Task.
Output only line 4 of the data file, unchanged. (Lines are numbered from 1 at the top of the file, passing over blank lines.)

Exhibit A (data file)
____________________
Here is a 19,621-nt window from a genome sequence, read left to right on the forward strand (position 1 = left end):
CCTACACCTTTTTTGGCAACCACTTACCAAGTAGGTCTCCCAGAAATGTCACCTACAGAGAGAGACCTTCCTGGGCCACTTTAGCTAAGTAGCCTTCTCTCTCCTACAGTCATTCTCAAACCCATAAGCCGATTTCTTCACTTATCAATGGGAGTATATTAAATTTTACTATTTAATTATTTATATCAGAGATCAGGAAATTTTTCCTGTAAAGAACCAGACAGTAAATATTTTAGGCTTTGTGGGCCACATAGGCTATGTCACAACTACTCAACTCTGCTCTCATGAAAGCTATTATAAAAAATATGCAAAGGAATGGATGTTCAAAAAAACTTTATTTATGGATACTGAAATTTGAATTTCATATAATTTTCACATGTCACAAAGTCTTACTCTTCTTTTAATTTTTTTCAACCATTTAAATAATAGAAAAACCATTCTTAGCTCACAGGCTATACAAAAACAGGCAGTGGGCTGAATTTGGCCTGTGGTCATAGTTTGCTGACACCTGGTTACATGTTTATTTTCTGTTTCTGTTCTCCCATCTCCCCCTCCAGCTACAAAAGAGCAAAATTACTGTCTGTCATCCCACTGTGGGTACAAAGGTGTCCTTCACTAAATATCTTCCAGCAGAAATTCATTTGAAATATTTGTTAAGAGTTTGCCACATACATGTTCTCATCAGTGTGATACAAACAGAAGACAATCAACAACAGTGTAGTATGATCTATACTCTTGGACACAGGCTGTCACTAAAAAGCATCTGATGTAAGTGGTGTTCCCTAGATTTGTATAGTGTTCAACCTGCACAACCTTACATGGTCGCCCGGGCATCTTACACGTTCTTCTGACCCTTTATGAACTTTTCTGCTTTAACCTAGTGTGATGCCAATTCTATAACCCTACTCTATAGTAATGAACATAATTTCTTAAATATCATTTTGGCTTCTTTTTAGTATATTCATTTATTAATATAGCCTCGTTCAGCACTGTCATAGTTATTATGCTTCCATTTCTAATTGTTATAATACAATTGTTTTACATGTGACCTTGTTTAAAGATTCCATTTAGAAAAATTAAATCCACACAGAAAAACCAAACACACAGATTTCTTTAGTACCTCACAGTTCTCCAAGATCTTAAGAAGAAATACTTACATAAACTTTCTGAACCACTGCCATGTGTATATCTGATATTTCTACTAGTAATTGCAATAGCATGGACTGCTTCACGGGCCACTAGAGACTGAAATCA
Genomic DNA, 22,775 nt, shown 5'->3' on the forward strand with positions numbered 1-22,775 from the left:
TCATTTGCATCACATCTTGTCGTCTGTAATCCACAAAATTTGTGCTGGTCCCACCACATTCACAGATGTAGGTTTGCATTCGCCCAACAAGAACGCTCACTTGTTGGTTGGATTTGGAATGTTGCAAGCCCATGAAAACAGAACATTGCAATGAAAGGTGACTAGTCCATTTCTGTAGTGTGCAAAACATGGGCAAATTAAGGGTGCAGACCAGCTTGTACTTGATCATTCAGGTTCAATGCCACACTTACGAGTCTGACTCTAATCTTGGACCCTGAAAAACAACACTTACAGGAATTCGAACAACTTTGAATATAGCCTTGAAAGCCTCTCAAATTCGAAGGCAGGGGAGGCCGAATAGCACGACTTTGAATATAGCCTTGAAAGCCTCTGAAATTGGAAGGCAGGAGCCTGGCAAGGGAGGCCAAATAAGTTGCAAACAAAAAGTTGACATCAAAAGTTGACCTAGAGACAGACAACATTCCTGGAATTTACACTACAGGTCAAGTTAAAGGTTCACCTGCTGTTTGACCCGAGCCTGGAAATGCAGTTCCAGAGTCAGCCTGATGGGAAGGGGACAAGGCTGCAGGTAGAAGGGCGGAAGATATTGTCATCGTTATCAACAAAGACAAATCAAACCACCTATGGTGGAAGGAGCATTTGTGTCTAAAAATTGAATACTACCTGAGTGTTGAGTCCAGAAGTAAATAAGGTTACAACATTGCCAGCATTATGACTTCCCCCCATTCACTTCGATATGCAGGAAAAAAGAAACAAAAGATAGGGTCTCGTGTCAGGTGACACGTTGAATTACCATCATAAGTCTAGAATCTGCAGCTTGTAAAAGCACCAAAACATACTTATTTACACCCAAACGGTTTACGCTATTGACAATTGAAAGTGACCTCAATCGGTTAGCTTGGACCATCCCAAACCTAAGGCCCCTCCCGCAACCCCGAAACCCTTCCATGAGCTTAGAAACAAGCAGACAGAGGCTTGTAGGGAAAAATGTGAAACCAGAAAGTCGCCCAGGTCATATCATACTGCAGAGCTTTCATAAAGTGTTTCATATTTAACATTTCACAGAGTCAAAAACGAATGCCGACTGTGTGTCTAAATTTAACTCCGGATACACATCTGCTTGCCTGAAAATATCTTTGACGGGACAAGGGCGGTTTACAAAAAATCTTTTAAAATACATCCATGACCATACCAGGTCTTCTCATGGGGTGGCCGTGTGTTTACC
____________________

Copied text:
TCATTTGCATCACATCTTGTCGTCTGTAATCCACAAAATTTGTGCTGGTCCCACCACATTCACAGATGTAGGTTTGCATTCGCCCAACAAGAACGCTCACTTGTTGGTTGGATTTGGAATGTTGCAAGCCCATGAAAACAGAACATTGCAATGAAAGGTGACTAGTCCATTTCTGTAGTGTGCAAAACATGGGCAAATTAAGGGTGCAGACCAGCTTGTACTTGATCATTCAGGTTCAATGCCACACTTACGAGTCTGACTCTAATCTTGGACCCTGAAAAACAACACTTACAGGAATTCGAACAACTTTGAATATAGCCTTGAAAGCCTCTCAAATTCGAAGGCAGGGGAGGCCGAATAGCACGACTTTGAATATAGCCTTGAAAGCCTCTGAAATTGGAAGGCAGGAGCCTGGCAAGGGAGGCCAAATAAGTTGCAAACAAAAAGTTGACATCAAAAGTTGACCTAGAGACAGACAACATTCCTGGAATTTACACTACAGGTCAAGTTAAAGGTTCACCTGCTGTTTGACCCGAGCCTGGAAATGCAGTTCCAGAGTCAGCCTGATGGGAAGGGGACAAGGCTGCAGGTAGAAGGGCGGAAGATATTGTCATCGTTATCAACAAAGACAAATCAAACCACCTATGGTGGAAGGAGCATTTGTGTCTAAAAATTGAATACTACCTGAGTGTTGAGTCCAGAAGTAAATAAGGTTACAACATTGCCAGCATTATGACTTCCCCCCATTCACTTCGATATGCAGGAAAAAAGAAACAAAAGATAGGGTCTCGTGTCAGGTGACACGTTGAATTACCATCATAAGTCTAGAATCTGCAGCTTGTAAAAGCACCAAAACATACTTATTTACACCCAAACGGTTTACGCTATTGACAATTGAAAGTGACCTCAATCGGTTAGCTTGGACCATCCCAAACCTAAGGCCCCTCCCGCAACCCCGAAACCCTTCCATGAGCTTAGAAACAAGCAGACAGAGGCTTGTAGGGAAAAATGTGAAACCAGAAAGTCGCCCAGGTCATATCATACTGCAGAGCTTTCATAAAGTGTTTCATATTTAACATTTCACAGAGTCAAAAACGAATGCCGACTGTGTGTCTAAATTTAACTCCGGATACACATCTGCTTGCCTGAAAATATCTTTGACGGGACAAGGGCGGTTTACAAAAAATCTTTTAAAATACATCCATGACCATACCAGGTCTTCTCATGGGGTGGCCGTGTGTTTACC